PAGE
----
In the past several weeks, I must have tasted 30-plus roses for an upcoming column. It didn't seem like a few years ago when I tasted only a handful. Are there more roses on the market -- or am I just more engaged this year?
Several producers -- including Kendall-Jackson -- announced the debut of their roses this year. When K-J gets involved, you know there is money to be made. And, that's now the case with a wine that was once left to the French.
Unfortunately, much of the rose I tasted this year was more like Kool-Aid. Yes, it had the right color and the right vibrancy, but some were slightly sweet and many were more expensive than they were worth. Clearly, producers saw the market trend and decided to get into the game. But that signals to me their roses are afterthoughts.
Not so in southern France where quality producers make nothing but rose. It's in France where you can oddly find bargains and quality in the same bottle. "Odd" because I would expect them to be more expensive than California roses. Some California roses were priced at $20 and more.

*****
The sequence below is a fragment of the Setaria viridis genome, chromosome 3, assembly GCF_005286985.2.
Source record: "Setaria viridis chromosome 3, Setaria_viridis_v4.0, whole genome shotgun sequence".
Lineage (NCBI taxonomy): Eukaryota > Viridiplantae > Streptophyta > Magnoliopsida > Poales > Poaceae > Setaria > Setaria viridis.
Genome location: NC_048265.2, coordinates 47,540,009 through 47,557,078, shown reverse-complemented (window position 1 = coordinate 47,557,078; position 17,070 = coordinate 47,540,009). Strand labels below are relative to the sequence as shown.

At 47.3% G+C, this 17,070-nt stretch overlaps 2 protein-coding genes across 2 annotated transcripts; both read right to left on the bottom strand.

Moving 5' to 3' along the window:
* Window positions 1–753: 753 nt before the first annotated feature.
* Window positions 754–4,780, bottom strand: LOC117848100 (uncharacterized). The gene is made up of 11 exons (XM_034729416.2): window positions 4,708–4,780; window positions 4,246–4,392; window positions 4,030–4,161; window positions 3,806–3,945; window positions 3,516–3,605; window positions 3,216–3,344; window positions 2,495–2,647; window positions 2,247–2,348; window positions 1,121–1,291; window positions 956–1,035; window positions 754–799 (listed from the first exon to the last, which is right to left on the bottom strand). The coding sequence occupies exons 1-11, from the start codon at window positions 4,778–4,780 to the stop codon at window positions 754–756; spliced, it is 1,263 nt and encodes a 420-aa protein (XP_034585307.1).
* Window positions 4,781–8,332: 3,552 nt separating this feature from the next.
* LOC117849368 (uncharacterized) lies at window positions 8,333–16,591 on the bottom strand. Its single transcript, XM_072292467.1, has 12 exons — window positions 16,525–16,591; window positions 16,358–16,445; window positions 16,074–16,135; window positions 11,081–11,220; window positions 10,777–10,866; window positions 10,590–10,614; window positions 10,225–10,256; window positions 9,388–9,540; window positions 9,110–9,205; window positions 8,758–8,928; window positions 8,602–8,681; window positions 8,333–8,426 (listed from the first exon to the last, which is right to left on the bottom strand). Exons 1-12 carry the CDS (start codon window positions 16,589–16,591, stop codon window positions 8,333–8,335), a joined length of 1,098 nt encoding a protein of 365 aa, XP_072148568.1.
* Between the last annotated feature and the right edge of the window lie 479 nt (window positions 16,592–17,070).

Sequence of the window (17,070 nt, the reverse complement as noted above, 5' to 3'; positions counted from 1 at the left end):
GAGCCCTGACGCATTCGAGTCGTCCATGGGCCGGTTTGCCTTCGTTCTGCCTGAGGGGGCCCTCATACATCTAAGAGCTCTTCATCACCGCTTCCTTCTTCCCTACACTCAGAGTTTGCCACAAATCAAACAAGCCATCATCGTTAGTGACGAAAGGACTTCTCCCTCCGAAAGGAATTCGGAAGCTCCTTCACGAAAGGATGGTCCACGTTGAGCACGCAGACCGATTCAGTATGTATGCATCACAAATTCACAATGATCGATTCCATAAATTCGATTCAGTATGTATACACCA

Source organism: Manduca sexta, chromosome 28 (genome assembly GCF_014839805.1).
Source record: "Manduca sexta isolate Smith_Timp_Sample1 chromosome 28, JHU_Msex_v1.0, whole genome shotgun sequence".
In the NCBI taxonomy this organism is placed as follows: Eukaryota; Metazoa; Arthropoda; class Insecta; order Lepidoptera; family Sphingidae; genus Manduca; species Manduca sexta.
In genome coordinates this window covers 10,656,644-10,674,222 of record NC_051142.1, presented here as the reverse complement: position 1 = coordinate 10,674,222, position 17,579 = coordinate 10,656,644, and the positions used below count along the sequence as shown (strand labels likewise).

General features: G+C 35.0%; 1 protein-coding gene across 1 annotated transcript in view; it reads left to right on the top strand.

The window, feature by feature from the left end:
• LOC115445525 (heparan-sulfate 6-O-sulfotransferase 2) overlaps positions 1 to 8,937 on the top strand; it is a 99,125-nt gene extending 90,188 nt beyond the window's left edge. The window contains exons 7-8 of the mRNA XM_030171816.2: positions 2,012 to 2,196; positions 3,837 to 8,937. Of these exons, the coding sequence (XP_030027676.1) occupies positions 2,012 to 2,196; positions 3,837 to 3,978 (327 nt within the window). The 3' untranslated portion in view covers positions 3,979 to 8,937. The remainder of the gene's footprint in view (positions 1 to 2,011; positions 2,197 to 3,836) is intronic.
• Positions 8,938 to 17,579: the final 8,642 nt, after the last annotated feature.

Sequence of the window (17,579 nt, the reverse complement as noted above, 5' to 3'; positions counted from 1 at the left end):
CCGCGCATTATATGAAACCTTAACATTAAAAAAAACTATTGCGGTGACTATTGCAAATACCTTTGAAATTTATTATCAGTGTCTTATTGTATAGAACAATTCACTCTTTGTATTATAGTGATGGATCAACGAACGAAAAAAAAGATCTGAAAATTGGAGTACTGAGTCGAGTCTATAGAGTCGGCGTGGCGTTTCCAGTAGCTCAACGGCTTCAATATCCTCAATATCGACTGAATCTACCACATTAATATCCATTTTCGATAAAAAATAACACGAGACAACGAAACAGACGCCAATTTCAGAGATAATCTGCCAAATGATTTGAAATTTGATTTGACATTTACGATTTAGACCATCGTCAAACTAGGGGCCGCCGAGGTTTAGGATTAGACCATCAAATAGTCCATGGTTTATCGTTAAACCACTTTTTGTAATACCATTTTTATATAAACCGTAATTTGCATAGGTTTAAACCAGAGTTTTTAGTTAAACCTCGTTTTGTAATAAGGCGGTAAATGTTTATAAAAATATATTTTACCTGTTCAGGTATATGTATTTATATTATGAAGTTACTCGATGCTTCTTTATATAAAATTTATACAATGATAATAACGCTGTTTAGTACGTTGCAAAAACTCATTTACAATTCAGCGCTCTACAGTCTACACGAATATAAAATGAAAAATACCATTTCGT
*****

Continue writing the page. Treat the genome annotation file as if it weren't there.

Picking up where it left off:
French rose producers use mostly grenache and syrah grapes -- ideal for the spirited fruit flavors, vibrant acidity and young, fresh fruit that make roses so delightful on warm days. Spain also uses grenache and even some California producers have followed the French model. But I've also seem more cabernet sauvignon, pinot noir, tempranillo, and merlot. I have to wonder if those aren't the grapes the producers have left over.
The most notable ones so far? Whispering Angel, Chapoutier Bila-Haut, Guigal Cotes du Rhone, Les Dauphins and Stoller. More to come on this subject.